Role of Israeli Rabbis: Reaching the "Secular Capital" of Israel

Rabbi Konstantyn immigrated from America and founded a local synagogue in the coastal city of Tel Aviv, where "everyone is welcomed".

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Yoni Kempinski,

Tel Aviv International Synagogue
Tel Aviv International Synagogue
Tel Aviv International Synagogue

Rabbi Ariel Konstantyn is the founder and Rabbi of the Tel Aviv International Synagogue - Congregation Beit El.

Arutz Sheva TV spoke with Rabbi Konstantyn about his unique role as a Rabbi in the city which is considered by many as the "secular capital of Israel", although in recent years there has been a concerted effort to bring young, religious couples to the city.

Yeshivat Tel Aviv, for example, was founded in 1996 by 20 graduates of the Merkaz HaRav Yeshiva in Jerusalem and is led by Rabbi Chaim Gantz. It is located near Ichilov hospital and now has over 130 students, has brought over 70 young national religious families to the area, become a vital part of the community, offering outreach programs and special programs for soldiers from the nearby Kirya IDF compound.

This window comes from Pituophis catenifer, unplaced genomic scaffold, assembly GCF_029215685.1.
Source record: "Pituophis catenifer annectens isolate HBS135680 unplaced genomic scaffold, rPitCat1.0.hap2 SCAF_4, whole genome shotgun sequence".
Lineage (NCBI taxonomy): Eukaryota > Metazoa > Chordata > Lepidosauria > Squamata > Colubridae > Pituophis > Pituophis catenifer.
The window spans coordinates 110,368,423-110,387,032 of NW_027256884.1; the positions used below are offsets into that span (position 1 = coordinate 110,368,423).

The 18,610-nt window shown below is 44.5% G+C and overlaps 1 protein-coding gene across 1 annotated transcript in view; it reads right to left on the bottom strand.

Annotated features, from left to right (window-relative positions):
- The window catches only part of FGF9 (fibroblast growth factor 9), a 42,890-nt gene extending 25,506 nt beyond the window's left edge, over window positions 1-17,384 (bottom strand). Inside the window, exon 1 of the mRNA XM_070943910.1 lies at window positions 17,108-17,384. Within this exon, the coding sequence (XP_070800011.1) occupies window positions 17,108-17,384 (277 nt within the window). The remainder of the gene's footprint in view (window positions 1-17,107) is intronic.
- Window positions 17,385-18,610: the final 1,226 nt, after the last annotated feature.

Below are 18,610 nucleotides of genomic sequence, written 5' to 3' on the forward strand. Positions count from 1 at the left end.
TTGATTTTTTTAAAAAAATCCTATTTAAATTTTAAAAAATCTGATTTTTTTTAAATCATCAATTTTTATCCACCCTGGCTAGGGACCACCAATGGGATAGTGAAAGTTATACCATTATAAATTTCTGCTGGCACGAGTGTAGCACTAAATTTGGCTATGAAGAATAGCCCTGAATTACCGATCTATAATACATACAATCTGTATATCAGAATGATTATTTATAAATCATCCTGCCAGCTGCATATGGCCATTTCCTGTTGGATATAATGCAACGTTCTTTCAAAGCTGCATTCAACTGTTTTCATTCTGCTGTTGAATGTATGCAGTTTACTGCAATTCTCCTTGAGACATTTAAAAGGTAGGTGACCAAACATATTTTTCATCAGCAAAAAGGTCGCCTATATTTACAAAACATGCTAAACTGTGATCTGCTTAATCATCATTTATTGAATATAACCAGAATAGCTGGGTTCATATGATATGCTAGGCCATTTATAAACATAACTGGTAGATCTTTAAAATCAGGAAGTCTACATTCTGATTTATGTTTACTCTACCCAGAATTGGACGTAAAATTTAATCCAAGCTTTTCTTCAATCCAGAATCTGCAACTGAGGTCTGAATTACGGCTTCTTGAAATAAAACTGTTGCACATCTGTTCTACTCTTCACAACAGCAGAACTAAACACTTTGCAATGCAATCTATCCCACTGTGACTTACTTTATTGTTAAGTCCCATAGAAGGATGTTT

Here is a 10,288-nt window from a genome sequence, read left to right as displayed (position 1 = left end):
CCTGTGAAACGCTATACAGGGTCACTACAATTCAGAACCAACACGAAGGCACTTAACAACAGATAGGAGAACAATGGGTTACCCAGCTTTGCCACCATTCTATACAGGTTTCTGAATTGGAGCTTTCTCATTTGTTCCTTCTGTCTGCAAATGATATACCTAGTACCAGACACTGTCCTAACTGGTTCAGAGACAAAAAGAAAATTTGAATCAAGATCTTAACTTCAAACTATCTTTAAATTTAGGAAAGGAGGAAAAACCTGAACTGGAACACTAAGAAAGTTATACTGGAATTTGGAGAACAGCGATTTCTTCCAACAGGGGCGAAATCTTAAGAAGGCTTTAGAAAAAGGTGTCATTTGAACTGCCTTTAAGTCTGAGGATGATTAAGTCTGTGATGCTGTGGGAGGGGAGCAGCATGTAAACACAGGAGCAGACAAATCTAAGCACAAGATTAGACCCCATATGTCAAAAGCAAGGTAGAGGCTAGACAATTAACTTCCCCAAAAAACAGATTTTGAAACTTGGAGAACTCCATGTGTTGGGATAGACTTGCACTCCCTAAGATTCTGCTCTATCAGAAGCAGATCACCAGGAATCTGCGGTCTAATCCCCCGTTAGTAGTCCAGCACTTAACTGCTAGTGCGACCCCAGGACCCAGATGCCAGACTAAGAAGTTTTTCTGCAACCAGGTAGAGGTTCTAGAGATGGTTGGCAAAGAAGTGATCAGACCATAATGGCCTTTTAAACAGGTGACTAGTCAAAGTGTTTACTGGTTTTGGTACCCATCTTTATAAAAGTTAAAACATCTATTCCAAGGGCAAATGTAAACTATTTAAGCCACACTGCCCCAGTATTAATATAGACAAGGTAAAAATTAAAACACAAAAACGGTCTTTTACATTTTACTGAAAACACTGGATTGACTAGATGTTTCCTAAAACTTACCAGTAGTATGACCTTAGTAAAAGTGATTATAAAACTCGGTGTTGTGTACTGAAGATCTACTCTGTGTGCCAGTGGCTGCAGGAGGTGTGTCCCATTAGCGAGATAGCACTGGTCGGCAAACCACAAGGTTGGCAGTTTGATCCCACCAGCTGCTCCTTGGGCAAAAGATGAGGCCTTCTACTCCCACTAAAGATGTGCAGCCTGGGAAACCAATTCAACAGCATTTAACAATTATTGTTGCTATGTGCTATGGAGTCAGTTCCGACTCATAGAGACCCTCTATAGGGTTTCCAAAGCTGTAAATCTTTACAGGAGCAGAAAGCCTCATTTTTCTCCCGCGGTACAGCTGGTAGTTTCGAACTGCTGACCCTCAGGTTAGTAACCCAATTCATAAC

There is much thirst for Judaism here, explains Rabbi Konstantyn. "At the synagogue, we offer a place where anyone can come and connect into a synagogue without being judged."

The Tel Aviv Synagogue was founded to provide a spiritual home for Jews of all backgrounds in an environment of warmth, acceptance and mutual respect.

Rabbi Ariel Konstantyn, formerly of The Hampton Synagogue, NY, has led the synagogue to offer a vast array of innovative educational, cultural and social programs, engaging lessons and inspirational services.

A community-oriented synagogue such as the Tel Aviv International Synagogue is a concept that, while natural to Western Jewry, did not exist until fairly recently in Israel, where synagogues were seen as a place to pray and have Torah study groups after prayers. The role of the synagogue rabbi is changing as the idea takes root.

Arutz Sheva TV met Rabbi Konstantyn at the 4th annual Tzohar International Rabbinic Conference in Jerusalem.

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